Author : John Dan
Title : Training for the busy working guy
Year : 2007
Link download : John_Dan_-_Training_for_the_busy_working_guy.zip
A couple of principles that I follow might help the "thinking process" of someone who works a normal job, has a social life, and still wants to train. First, embrace the concept of "Pareto's Law." This Italian economist discovered the "80-20 Rule" :that is, 80 percent of your results comes from 20 percent of what you do. In a football program, you will find that 20 percent of your athletes produce 80 percent of the yards, the tackles and the points. In training, 20 percent of your program will get you to that 80 percent mark. That other 80, of course, gets you ever closer to that elusive moment when you produce a "100 percent effort." That could mean one's lifetime best lift, throw, or physical condition. I have recommended for years that athletes attend to this 20 percent as early as they can in the athletic career. It can be summarized in a simple question: if, for some reason, you could only train 45 minutes a week (three sessions of fifteen minutes), what would you do? The answer to this question, if honestly addressed, is the key to a busy working guy's training. Would you warmup? Do yoga? Well, then, what? As a discus thrower, I answered this question with a couple sets of overhead or front squats, then half-turn drills with a powerball into a wall. I could easily hold "80 percent" on that schedule. So, what are your goals? If you are an O lifter, what would you do in those 45 minutes? I might alternate snatches and clean and jerks through those 15 minute workouts. What about this or that or this: yes, they are important...but I only have a few minutes! So, the working guy has to take the long-term goal and run it into the "Prison Riddle," the 45 minute question first. What ever answer arises...is the beginning point of the solution to the quandary of being a full-time person and a full-time athlete. Second, take a touch of insight from the book, Dinosaur Training. On page 113, Brooks notes an old IronMan "Roundtable" where John Wooten describes his training: "I started out on a strength routine, really piling on the poundage in the following exercises: 1. Two hands deadlift, favorite exercise of Goerner 2. Walk with weight, favorite exercise of Milo of Crotona 3. Carry bar in dead lift position, favorite exercise of Arthur Giroux 4. Bent Presses, favorite exercise of Saxon 5. ...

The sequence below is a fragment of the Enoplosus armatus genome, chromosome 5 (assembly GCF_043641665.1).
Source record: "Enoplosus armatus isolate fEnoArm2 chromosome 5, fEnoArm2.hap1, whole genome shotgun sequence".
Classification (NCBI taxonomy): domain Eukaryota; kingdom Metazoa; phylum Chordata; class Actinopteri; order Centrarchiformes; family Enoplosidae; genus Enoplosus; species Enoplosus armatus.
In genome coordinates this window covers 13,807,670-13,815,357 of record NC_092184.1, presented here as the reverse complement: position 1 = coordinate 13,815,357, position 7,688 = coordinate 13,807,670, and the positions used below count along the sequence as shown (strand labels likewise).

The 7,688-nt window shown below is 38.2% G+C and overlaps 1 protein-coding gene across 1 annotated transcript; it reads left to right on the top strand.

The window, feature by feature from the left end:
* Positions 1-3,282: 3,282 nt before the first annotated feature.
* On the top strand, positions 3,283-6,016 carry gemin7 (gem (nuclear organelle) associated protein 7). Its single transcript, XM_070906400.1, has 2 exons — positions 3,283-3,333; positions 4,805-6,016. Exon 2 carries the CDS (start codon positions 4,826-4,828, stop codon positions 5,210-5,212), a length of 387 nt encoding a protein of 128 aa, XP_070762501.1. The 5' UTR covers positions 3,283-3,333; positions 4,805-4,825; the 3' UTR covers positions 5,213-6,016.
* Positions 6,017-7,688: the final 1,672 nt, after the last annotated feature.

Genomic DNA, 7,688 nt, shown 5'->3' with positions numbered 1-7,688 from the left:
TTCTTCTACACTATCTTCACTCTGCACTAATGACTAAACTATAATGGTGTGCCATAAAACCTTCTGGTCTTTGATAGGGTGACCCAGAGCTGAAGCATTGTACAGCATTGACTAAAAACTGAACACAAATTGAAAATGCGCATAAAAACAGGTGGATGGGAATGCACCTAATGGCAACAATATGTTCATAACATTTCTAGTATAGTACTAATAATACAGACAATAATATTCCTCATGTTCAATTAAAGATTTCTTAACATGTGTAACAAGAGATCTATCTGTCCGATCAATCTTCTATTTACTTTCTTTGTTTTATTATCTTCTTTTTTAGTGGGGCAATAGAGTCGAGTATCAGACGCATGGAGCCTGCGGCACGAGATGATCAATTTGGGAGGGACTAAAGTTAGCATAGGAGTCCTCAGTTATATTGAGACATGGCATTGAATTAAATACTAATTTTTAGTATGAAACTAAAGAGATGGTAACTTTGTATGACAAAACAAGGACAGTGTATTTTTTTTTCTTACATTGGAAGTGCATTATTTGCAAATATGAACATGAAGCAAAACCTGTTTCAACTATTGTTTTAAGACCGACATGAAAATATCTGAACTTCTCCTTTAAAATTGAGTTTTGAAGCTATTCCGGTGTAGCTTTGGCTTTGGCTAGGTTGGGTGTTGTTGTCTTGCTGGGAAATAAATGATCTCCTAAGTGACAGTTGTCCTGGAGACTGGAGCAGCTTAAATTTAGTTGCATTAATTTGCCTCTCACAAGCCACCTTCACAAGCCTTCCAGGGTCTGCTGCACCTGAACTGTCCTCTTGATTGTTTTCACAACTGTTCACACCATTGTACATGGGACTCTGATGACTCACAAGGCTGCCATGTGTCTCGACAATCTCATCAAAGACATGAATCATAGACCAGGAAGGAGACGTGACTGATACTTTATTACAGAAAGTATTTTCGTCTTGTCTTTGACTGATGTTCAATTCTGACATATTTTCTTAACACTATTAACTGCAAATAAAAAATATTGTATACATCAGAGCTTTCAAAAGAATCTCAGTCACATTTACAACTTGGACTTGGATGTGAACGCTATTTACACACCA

John Dan - Training for the busy working guy
Monday, June 8 2015. John Dan